Earlier today, it was announced that the figure skater, who has become a prominent highlight of these Games, was going to have his hand at commentary. However, he has decided to turn down the offer after he realized he would have to give up his Olympic standing and credential for the position. By joining NBC as a correspondent, he wouldn’t be allowed to participate in the closing ceremony.
“I am so flattered that NBC wanted me to work as a correspondent, but if I took this opportunity, I would have to leave the Olympic team and I would have to leave the (Olympic) Village,” he said in an initial interview with NBCSN (via USA Today). “It’s so important to me, you know, I worked so hard to be on this Olympic team, and my teammates and my friends were there for me during my events, and that meant so much to me, that I really feel like I need to be there for them during their events.”
Rippon then took to Twitter to reiterate the news saying, “I actually found everything out about the offer via twitter… 2018 is wild girl.”
PREVIOUS: Men’s figure skater Adam Rippon, the openly gay bronze medalist who has kept up one of the highest profiles at the Winter Olympics, will be a correspondent for NBC for the remainder of the games.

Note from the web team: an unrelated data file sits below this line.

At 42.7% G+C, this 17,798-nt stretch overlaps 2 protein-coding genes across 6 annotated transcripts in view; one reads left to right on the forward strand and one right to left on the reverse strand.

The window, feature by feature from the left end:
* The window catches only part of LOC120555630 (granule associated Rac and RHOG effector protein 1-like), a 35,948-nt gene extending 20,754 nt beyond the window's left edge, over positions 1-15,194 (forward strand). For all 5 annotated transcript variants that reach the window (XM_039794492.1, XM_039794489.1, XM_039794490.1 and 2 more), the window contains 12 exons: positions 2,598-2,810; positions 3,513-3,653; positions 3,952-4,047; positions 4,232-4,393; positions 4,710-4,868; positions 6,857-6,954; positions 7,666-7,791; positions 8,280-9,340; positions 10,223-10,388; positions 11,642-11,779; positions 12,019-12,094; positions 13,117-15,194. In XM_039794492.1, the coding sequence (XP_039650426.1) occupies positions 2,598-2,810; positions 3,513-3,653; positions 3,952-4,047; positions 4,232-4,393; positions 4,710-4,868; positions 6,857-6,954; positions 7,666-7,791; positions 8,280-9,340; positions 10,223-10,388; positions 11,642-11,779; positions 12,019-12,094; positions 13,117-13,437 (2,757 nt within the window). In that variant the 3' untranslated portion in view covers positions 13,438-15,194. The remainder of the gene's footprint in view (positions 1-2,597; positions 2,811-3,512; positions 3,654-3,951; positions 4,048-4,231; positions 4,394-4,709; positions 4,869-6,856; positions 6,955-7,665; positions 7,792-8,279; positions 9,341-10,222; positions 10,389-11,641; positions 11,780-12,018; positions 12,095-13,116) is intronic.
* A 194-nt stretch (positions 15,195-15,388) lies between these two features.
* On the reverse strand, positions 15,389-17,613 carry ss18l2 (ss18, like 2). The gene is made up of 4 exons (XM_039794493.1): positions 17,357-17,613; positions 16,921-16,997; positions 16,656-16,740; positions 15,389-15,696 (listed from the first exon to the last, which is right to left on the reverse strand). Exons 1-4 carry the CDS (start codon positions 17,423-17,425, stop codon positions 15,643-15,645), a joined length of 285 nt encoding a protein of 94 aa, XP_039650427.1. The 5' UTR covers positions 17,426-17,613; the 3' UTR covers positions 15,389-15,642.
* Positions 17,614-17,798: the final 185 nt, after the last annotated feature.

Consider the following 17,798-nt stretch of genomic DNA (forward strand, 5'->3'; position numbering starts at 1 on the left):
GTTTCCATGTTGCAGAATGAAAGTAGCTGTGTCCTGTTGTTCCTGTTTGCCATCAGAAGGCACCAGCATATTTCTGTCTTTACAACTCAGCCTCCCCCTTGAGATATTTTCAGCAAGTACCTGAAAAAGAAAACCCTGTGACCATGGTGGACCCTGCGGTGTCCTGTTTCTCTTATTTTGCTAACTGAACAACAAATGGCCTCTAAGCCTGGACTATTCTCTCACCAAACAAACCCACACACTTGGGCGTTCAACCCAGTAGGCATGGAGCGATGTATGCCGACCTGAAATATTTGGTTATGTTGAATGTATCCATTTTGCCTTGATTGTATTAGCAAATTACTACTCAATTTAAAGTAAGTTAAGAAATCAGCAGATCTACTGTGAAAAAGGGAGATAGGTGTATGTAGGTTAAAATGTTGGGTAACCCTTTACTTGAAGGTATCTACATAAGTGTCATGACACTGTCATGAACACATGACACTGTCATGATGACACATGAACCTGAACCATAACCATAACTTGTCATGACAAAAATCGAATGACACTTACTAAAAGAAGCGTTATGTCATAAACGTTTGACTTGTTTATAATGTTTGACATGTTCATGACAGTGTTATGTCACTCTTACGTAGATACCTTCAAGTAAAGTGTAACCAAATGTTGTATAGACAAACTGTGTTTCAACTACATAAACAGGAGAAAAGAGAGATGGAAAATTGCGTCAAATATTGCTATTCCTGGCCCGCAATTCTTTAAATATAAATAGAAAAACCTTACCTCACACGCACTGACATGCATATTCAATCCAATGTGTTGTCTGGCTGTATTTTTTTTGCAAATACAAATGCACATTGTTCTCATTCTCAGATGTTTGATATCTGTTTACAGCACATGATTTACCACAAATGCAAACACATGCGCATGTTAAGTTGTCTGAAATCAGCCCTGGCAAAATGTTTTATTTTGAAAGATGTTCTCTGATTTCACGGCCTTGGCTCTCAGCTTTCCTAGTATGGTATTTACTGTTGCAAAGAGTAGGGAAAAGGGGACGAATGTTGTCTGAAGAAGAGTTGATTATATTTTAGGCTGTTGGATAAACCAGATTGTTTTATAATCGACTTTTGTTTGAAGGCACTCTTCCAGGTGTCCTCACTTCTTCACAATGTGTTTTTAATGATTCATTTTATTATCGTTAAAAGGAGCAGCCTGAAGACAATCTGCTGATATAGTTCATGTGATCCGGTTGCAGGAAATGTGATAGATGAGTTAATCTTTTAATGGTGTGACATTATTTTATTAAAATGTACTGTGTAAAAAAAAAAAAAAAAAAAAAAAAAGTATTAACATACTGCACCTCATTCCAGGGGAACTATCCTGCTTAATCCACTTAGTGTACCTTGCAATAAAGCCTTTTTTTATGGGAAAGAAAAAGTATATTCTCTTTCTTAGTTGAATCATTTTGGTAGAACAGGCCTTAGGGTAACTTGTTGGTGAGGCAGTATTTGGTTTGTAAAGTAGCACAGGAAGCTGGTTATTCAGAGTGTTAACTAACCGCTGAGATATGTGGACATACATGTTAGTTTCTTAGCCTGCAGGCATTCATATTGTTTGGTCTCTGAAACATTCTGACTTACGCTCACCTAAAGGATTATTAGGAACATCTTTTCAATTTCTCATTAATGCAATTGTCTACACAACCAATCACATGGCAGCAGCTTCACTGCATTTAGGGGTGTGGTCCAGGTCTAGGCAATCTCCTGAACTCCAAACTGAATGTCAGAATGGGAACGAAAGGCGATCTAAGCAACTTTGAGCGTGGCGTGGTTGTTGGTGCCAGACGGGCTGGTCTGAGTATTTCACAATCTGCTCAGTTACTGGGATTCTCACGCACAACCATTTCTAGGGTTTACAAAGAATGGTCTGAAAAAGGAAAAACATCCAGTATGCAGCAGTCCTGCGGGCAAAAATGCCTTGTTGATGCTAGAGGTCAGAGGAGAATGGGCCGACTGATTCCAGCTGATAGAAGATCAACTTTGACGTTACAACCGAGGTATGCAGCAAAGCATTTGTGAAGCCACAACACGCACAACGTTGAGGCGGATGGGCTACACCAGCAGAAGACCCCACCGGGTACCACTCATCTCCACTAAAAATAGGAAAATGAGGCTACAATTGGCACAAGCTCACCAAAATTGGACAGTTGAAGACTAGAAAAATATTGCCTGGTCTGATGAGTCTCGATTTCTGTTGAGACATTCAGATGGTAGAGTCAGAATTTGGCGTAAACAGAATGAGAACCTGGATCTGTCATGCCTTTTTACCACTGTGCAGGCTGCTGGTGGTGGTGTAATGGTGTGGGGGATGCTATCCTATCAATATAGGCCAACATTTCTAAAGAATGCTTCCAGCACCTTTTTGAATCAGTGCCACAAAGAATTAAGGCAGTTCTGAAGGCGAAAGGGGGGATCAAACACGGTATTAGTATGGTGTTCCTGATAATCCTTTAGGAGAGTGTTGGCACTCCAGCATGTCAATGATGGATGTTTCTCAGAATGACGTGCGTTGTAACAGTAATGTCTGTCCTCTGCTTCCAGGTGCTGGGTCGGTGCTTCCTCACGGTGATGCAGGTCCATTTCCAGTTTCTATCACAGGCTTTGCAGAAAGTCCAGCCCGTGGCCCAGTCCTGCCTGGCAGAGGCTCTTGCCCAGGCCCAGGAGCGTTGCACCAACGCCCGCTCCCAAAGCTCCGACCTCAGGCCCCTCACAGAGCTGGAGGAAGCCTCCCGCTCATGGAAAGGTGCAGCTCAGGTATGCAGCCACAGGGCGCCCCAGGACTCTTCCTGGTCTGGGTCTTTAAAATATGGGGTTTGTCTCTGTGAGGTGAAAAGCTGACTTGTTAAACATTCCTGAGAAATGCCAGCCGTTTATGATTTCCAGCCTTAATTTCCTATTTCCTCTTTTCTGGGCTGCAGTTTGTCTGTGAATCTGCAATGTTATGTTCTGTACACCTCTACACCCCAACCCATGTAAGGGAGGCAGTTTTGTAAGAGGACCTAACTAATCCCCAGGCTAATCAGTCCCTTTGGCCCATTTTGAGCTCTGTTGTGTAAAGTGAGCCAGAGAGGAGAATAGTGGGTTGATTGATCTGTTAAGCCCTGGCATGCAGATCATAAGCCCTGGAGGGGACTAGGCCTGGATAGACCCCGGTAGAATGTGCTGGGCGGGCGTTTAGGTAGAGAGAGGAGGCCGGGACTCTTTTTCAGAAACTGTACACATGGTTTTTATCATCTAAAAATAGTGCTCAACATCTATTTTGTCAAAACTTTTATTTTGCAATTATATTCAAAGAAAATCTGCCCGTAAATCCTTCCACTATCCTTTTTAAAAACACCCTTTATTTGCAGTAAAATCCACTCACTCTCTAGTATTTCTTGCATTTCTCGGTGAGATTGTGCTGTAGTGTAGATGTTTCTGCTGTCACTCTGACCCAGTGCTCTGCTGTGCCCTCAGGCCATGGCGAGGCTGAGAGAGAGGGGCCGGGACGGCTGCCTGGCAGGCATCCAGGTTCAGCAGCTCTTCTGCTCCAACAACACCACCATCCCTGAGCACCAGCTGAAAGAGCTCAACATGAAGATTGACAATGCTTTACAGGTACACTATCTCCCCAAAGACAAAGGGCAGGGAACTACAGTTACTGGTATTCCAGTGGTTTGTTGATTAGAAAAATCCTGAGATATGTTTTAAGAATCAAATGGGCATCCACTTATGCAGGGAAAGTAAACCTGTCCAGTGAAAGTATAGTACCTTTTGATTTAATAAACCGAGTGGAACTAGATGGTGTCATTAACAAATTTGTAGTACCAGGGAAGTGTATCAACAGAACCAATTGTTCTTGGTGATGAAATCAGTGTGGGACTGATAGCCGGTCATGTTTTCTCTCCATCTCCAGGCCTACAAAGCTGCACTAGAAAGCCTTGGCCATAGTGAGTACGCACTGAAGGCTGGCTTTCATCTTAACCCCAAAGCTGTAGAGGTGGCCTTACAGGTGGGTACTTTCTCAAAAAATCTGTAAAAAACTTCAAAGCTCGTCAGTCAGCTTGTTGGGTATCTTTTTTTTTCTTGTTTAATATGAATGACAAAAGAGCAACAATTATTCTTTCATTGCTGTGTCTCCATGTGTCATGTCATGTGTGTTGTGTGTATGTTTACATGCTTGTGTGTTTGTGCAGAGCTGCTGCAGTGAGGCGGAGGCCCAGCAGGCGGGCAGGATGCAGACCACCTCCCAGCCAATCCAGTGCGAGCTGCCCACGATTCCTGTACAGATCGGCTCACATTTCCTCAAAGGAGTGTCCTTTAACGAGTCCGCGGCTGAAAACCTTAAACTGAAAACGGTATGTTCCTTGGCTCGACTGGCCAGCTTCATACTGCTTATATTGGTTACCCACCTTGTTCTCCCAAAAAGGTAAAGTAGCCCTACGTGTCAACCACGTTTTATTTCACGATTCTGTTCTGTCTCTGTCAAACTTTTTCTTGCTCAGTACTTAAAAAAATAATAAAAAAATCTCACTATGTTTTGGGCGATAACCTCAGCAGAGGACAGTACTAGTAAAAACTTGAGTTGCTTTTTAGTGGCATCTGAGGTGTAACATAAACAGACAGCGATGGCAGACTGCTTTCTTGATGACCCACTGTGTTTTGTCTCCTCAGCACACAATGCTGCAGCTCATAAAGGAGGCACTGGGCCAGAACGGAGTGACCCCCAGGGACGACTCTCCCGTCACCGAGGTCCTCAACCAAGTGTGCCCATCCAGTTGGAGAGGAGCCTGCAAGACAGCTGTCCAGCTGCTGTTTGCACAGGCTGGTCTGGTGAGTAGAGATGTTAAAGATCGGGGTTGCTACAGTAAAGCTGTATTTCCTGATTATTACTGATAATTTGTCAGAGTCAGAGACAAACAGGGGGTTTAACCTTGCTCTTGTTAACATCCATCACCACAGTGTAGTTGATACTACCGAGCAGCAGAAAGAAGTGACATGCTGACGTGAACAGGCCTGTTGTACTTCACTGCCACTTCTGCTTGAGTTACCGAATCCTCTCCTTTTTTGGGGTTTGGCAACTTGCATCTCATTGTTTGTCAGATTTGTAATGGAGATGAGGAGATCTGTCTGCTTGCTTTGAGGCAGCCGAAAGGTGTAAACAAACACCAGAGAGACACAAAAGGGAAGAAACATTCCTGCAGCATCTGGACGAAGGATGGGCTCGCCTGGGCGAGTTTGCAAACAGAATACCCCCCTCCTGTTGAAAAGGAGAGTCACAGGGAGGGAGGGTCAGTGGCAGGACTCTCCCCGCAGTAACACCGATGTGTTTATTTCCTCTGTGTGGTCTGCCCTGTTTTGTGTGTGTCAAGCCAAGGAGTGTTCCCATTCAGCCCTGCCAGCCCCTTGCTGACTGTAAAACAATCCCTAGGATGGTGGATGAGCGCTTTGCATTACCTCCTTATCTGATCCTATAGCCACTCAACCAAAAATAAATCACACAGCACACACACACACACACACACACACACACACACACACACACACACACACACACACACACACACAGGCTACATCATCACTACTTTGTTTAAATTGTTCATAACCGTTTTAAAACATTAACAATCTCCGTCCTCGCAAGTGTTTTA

Rippon will be featured on television, digital platforms and social media, according to NBC spokesman Greg Hughes, who spoke to USA Today about the move.
The outspoken Rippon first made news when he criticized Vice President Mike Pence in mid-January. Pence fired back, leading to Rippon’s rise as a gay youth spokesperson. Rippon, along with skier Lindsey Vonn, have declared they will not join other US athletes at the White House in a post-Olympic celebration.
NBC’s Rippon announcement was one of its few bright moments, as broadcasting gaffes continue to mount in its coverage.
Sports analyst Dan Hicks was the most recent victim, declaring the wrong winner of Friday’s women’s Super-G ski event.